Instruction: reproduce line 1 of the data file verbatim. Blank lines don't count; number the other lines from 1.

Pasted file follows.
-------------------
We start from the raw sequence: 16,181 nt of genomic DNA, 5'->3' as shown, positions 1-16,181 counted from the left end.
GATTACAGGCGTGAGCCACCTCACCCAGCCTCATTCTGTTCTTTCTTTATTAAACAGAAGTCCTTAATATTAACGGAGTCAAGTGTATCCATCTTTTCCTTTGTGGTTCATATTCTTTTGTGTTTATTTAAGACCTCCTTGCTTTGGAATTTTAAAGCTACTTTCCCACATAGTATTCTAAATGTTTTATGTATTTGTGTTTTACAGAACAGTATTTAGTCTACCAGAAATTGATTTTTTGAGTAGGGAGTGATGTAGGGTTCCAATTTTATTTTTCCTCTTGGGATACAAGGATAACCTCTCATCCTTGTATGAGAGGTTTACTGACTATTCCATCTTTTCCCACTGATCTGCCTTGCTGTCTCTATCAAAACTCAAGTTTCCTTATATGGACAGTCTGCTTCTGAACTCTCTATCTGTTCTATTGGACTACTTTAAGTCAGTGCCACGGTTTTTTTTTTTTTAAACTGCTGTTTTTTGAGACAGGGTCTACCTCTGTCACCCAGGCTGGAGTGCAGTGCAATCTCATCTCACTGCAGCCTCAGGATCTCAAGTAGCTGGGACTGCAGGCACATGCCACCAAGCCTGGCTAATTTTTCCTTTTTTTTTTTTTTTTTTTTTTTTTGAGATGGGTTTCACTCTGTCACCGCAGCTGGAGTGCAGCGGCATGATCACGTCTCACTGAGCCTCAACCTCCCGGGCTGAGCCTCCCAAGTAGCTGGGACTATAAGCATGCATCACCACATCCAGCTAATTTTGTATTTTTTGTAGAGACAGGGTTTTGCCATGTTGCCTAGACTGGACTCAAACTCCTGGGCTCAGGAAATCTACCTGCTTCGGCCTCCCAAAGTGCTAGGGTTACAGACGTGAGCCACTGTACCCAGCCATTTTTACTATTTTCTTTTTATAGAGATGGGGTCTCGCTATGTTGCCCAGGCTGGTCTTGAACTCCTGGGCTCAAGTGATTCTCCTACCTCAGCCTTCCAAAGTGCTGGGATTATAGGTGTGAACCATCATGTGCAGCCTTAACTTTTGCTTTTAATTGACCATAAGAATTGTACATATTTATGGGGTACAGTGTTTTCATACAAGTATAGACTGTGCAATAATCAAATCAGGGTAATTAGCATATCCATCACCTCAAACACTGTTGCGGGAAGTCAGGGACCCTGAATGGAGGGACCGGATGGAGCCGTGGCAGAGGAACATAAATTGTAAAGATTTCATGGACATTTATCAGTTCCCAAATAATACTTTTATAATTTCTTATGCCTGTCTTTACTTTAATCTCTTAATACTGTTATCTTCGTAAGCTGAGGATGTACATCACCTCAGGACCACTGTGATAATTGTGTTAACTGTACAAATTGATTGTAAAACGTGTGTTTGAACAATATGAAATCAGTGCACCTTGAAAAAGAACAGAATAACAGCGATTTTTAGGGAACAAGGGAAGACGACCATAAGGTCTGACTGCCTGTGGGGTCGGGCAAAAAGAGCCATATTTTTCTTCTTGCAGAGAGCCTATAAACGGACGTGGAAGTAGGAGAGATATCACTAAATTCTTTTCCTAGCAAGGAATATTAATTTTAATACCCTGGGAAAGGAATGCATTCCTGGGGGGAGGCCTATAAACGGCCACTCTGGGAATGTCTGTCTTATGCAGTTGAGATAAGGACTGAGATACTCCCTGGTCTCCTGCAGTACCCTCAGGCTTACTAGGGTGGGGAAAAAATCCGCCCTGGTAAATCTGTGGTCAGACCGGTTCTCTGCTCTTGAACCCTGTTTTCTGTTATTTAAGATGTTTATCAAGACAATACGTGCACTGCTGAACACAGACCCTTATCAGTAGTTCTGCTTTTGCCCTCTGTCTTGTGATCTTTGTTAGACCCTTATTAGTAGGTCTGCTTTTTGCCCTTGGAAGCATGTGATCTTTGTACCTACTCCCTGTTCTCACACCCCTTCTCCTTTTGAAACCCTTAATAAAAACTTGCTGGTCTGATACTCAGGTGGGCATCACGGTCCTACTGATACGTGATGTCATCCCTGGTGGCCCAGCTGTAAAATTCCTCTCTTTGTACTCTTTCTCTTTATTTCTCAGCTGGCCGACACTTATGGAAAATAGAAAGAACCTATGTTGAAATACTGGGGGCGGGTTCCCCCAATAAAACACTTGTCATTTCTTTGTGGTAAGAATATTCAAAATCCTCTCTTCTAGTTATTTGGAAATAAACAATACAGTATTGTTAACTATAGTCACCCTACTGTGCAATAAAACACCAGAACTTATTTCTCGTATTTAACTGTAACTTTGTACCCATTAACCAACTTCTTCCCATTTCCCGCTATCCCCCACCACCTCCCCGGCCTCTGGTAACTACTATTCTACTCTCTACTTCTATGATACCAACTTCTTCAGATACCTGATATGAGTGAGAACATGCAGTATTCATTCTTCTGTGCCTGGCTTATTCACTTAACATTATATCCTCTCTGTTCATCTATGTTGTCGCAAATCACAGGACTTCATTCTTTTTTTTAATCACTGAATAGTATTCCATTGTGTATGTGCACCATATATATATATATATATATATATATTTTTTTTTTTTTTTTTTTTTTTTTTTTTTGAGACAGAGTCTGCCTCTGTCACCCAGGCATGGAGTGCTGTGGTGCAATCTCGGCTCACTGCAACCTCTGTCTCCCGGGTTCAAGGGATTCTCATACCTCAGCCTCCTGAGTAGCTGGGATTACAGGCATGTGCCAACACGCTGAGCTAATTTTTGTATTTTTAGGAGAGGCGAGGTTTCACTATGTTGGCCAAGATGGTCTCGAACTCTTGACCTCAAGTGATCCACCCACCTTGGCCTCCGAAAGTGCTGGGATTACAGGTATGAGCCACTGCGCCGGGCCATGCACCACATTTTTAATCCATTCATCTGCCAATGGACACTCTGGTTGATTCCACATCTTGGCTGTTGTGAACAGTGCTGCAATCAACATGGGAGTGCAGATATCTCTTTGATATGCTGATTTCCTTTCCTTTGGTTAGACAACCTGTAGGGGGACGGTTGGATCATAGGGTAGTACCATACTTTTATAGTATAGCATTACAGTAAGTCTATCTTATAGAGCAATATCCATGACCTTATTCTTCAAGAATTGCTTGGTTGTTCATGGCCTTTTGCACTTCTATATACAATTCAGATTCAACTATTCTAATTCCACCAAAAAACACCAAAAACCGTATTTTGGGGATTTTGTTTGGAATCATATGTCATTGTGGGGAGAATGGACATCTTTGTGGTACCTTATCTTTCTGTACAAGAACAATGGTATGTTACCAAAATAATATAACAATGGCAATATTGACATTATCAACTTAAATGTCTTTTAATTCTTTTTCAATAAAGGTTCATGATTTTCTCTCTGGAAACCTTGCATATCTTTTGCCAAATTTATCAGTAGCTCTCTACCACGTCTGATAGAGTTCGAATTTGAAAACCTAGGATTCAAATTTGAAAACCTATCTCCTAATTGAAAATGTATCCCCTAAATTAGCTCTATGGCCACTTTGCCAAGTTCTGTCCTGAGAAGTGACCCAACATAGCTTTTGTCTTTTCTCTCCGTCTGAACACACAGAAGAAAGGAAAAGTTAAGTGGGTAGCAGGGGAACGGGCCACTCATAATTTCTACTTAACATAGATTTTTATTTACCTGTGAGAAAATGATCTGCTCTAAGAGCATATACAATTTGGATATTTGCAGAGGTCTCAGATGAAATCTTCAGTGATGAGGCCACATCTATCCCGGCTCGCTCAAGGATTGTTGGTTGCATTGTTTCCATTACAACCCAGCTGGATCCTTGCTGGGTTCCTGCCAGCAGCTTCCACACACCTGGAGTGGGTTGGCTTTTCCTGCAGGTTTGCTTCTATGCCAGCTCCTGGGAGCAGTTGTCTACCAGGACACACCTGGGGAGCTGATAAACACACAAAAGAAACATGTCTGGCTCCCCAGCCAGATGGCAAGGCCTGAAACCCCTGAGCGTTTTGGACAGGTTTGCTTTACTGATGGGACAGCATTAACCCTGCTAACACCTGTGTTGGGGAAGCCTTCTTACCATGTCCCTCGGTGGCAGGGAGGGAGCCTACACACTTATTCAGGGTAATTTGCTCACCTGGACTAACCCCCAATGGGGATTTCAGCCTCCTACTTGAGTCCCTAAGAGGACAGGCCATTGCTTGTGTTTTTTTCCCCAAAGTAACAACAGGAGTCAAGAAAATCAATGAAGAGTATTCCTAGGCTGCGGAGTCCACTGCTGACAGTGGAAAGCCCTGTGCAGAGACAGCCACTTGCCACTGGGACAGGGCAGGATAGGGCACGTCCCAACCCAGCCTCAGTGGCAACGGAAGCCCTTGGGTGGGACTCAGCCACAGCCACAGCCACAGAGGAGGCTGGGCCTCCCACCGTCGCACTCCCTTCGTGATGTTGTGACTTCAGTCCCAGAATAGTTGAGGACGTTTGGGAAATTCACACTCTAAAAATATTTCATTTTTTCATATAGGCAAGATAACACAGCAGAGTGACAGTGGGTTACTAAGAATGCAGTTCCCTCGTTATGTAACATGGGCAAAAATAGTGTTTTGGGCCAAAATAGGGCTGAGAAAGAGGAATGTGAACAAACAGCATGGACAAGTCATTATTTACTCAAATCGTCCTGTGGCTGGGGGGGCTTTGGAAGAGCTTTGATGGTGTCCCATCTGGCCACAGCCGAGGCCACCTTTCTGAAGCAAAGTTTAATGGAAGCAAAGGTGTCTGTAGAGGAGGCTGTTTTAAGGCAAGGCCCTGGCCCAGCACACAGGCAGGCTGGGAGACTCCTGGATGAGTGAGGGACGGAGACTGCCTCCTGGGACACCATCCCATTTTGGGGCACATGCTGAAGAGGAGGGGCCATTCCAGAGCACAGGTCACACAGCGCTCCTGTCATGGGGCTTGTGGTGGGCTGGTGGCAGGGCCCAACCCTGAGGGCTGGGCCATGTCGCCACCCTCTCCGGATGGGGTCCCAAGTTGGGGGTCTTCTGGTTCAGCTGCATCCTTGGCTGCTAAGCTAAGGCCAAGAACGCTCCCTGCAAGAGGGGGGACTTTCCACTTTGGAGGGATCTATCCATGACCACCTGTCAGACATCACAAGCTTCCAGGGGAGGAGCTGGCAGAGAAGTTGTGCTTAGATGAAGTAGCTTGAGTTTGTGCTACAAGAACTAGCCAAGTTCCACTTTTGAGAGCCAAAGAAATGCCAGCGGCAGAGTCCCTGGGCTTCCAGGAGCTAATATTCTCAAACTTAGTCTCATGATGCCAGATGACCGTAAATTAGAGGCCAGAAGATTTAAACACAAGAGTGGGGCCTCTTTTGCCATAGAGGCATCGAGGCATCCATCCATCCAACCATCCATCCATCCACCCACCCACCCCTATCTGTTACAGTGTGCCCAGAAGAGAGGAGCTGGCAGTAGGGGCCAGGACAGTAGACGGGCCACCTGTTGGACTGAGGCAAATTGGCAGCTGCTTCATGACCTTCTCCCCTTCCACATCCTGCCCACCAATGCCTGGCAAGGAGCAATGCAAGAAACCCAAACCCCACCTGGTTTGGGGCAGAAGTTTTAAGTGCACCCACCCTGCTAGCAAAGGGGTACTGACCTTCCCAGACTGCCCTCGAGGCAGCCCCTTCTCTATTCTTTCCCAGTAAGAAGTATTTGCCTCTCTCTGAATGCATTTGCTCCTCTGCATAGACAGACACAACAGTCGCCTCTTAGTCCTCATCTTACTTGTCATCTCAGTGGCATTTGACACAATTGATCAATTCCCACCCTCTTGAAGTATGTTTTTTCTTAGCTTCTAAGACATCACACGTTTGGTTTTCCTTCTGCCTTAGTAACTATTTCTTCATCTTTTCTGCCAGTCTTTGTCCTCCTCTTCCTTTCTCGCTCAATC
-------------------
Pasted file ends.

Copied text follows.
We start from the raw sequence: 16,181 nt of genomic DNA, 5'->3' as shown, positions 1-16,181 counted from the left end.